Region joins VE day celebrations

THOUSANDS of people across the region joined celebrations to mark the 60th anniversary of the end of the Second World War.While those who had lost their lives during the war were remembered in yesterday's events, thoughts were also with the victims of Thursday's terrorist bombings in London.

THOUSANDS of people across the region joined celebrations to mark the 60th anniversary of the end of the Second World War.

While those who had lost their lives during the war were remembered in yesterday's events, thoughts were also with the victims of Thursday's terrorist bombings in London.

Graham Osborne, 74, from Somersham, who attended the celebrations in Stowmarket, said: "I think it was given an extra poignancy because of the inhumane and disgraceful events of Thursday. There was certainly an air of defiance."

The day-long programme of events in the town, including a drumhead service, was given great support by residents and visitors, who flocked to the town centre in glorious sunshine.


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"I thought it was a lovely service and very nostalgic. We had a great turnout and it's good to see so many people," added Mr Osborne, who served with the Royal Engineers in 1949

Ron Barnes, 82, from Stowmarket, who served with the Welsh Guards between 1941 and 1953, said: "I'm not sure how many people we have got here today but there's certainly hundreds and of all ages.

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"I'm sure the events on Thursday in London have had an effect and I wouldn't be surprised if more people have come along because of the bombings and to pay their respects."

The proceedings started at 11am with a military parade led by the Centenary Band of the Boys Brigade.

Young and old joined together and waved their Union Jacks with pride as the procession made its way from Milton Road down Ipswich Street and culminated in a drumhead service in the Market Place.

The vicar of Stowmarket, Rev Michael Eden, then said a few words before leading the crowd, many of which were dressed in full military uniform and decked out in their medals, into a minute's silence.

The service ended with a rendition of the National Anthem and mayor of Stowmarket Lesley Mayes was on hand to officially start the afternoon's 1940s style activities.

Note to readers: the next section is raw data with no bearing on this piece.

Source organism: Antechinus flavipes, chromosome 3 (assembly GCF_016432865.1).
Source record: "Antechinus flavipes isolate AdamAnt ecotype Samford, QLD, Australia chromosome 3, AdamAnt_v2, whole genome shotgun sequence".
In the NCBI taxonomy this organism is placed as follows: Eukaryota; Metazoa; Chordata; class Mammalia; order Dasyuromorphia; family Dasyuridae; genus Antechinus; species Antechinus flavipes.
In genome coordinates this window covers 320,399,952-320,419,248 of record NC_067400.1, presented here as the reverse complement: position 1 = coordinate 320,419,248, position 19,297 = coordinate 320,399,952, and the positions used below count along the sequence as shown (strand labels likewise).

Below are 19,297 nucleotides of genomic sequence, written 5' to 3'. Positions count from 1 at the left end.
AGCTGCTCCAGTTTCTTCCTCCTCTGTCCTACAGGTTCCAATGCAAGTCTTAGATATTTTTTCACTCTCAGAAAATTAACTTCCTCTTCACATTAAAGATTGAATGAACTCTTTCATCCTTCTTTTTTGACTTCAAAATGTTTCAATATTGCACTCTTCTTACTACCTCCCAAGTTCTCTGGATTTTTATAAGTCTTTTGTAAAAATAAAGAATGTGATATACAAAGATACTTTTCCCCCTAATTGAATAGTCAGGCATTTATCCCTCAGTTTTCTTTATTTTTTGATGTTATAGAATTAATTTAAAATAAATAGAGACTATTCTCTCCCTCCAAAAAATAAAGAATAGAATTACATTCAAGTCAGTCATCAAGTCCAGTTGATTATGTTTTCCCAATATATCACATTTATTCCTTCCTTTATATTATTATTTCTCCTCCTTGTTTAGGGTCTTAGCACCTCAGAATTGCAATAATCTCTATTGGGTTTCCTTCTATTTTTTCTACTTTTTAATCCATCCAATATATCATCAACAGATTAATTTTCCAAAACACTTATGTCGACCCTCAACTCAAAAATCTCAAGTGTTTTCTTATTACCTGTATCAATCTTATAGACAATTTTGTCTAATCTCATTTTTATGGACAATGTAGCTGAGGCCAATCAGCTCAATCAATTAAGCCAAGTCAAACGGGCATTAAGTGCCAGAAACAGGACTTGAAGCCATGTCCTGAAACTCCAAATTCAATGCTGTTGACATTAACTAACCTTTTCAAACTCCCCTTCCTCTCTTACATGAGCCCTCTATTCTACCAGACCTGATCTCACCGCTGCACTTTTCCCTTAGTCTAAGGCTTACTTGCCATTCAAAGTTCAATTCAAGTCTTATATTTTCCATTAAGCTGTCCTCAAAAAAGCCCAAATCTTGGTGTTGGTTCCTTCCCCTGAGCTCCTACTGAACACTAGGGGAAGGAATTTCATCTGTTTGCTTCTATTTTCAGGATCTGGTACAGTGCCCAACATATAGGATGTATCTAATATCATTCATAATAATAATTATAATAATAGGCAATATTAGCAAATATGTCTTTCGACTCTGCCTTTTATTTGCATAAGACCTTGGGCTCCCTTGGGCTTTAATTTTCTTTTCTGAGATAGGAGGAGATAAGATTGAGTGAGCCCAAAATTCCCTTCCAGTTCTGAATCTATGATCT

Sponsored by Stowmarket Town Council and Suffolk County Council, the rest of the day had a carnival atmosphere with period fairground attractions, street entertainers, trade and charity stalls and a display of classic cars.

There was also a chance for people to view archive film footage at the Regal Theatre, listen to some 1940s style dance music from the Silver Bird Aircraft and watch a flypast by the Battle of Britain Memorial Flight.

There was a further church service in the evening on the church green as well as a performance from 1976 Eurovision Song Contest Winners Brotherhood of Man.

Sid Kenworthy, 76, of Stowmarket, who served with the Grenadier Guard between 1947 and 1953, said: "The parade was very good and I thoroughly enjoyed it. I think it gives the whole town a boost and it's great to see so many people, both young and old, out and about supporting the event."

Other celebrations took place in towns and villages including Woodbridge, Lowestoft and Needham Market.

In Woodbridge, the parade set off from the Napoleonic cannon in Lime Kiln Quay Road outside Elmhurst Park.

There was a short service led by Kevan McCormack in the park followed by entertainment by the Company of Four, who performed excerpts from their recent sell-out show The Final Celebration, at the Riverside Theatre.

Spectators were treated to songs from the war era including a swing selection and a singalong street party scene with a cast of more than 40 performers.

Former servicemen and women from the Lowestoft area took part in a parade and service in the town.

The service was the focal point of a weekend of activities, centred on Sparrow's Nest Gardens.

Lowestoft and District Combined Ex-Services Association organised the service in conjunction with Waveney District Council.

A short parade started opposite Sparrow's Nest, by the car park entrance, at 2.15pm followed by the service at the park's bandstand.

A street party and music were also part of the weekend's celebrations, which also included a presentation of chocolate bars on Saturday - a reconstruction of a gift from Canada to Lowestoft during the war, and the park's beacon was also lit.

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